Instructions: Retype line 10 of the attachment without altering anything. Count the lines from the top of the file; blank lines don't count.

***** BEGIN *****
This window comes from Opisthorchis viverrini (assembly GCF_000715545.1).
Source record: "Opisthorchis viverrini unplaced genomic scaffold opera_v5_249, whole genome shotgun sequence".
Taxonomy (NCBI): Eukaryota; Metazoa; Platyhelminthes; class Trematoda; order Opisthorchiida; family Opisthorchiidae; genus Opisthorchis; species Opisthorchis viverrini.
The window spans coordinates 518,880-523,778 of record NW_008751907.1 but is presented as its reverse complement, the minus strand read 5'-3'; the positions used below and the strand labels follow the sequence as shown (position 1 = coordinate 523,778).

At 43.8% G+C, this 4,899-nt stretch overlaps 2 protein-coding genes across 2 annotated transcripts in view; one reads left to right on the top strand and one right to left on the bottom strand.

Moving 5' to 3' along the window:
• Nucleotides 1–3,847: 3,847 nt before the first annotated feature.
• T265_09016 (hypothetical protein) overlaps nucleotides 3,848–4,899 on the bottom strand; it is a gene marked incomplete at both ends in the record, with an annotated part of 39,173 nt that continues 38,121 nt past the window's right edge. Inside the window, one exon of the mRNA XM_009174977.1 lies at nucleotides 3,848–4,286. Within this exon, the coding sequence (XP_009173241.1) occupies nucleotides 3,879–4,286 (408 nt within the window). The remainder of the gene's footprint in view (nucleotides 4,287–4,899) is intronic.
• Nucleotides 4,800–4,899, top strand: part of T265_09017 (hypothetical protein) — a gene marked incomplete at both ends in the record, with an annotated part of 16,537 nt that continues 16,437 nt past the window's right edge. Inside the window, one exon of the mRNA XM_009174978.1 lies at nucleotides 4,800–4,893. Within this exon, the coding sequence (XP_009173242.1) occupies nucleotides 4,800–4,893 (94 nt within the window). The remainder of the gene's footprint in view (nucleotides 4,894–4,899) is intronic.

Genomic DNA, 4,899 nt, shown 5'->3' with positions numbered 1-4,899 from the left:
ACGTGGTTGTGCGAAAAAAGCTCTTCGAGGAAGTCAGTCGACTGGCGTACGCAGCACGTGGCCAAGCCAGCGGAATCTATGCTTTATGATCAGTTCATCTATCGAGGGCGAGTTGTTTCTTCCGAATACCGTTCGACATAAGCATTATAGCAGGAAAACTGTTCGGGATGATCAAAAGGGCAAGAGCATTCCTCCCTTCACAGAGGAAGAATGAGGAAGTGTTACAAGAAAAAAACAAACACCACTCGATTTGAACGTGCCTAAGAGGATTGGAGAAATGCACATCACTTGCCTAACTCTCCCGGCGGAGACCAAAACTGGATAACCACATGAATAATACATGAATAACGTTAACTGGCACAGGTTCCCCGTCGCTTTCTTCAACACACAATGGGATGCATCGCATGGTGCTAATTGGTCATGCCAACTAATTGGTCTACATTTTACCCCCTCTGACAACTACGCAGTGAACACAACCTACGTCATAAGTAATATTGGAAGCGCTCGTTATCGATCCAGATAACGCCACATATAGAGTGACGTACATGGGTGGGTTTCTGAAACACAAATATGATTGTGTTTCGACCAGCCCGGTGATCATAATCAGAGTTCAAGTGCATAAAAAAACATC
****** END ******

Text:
Genomic DNA, 4,899 nt, shown 5'->3' with positions numbered 1-4,899 from the left: